Tag Archives: VPN

90 Percent of All SSL VPN Use Insecure or Outdated Encryption


Information security firm High-Tech Bridge has conducted a study of SSL VPNs (Virtual Private Networks) and discovered that nine out of ten such servers don’t provide the security they should be offering, mainly because they are using insecure or outdated encryption.

An SSL VPN is different from a classic IPSec VPN because it can be used inside a standard Web browser without needing to install specific software on the client-side.

SSL VPNs are installed on servers, and clients connect to the VPN via their browsers alone. This connection between the user’s browser and the VPN server is encrypted with the SSL or TLS protocol.

Three-quarters of all SSL VPNs use untrusted certificates

Researchers from High-Tech Bridge say they analyzed 10,436 randomly selected SSL VPN servers and they found that most of them are extremely insecure.

They claim that 77% of all SSL VPNs use SSLv3 or SSLv2 to encrypt traffic. Both of these two versions of the SSL protocol are considered insecure today. These protocols are so insecure that international and national security standards, such as the PCI DSS and NIST SP 800-52 guidelines, have even gone as far as to prohibit their usage.

Regardless of their SSL version, 76% of all SSL VPN servers also used untrusted SSL certificates. These are SSL certificates that the server has not confirmed, and that attackers can mimic and thus launch MitM (Man-in-the-Middle) attacks on unsuspecting users.

High-Tech Bridge experts say that most of these untrusted certificates are because many SSL VPNs come with default pre-installed certificates that are rarely updated.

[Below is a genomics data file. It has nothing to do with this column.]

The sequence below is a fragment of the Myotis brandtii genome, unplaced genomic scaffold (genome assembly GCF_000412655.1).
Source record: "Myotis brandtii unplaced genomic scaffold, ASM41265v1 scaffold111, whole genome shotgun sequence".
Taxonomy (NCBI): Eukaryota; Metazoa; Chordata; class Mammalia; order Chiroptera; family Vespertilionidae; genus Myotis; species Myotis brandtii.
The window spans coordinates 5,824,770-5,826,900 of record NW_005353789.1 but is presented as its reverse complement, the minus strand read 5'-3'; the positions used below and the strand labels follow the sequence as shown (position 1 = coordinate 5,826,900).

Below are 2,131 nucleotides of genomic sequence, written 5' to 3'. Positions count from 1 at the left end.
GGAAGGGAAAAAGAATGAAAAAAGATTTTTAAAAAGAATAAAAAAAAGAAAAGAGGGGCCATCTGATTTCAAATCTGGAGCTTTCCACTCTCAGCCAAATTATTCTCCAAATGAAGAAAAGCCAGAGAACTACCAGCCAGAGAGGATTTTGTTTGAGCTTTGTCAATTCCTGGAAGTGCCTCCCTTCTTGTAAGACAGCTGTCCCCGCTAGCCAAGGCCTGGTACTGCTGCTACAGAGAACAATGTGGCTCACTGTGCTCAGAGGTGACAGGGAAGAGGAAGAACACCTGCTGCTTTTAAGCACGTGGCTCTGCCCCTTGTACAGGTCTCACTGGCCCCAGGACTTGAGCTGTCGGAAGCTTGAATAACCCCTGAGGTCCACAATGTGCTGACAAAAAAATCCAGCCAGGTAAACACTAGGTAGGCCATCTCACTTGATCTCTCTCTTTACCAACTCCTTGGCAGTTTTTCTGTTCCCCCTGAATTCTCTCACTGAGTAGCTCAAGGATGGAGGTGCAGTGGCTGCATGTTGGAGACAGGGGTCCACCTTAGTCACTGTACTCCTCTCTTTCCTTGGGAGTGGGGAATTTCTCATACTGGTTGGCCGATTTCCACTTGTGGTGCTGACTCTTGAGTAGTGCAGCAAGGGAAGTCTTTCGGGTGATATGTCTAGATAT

Some VPNs still use MD5 to sign certificates

Additionally, researchers also note that 74% of certificates are signed with SHA-1 signatures, and 5% with MD5 hashes, both considered outdated.

41% of all SSL VPNs also used insecure 1024 key lengths for their RSA certificates, even if, for the past years, any RSA key length below 2048 was considered to be highly insecure.

Even worse, one in ten SSL VPNs is still vulnerable to the two-year-old Heartbleed vulnerability, despite patches being available.

Out of all the tested SSL VPNs, researchers say that only 3% followed PCI DSS requirements. None managed to comply with NIST (National Institute of Standards and Technology) guidelines.

High-Tech Bridge is also providing a free tool that can tell users if their SSL VPN or HTTPS website is actually doing a good job of protecting them.

For the original story follow this link to Softpedia for more information.

For a year, gang operating rogue Tor node infected Windows executables

A flowchart of the infection process used by a malicious Tor exit node.

Attacks tied to gang that previously infected governments with highly advanced malware.

Three weeks ago, a security researcher uncovered a Tor exit node that added malware to uncompressed Windows executables passing through it. Officials with the privacy service promptly shut down the Russia-based node, but according to new research, the group behind the node had likely been infecting files for more than a year by that time, causing careless users to install a backdoor that gave attackers full control of their systems.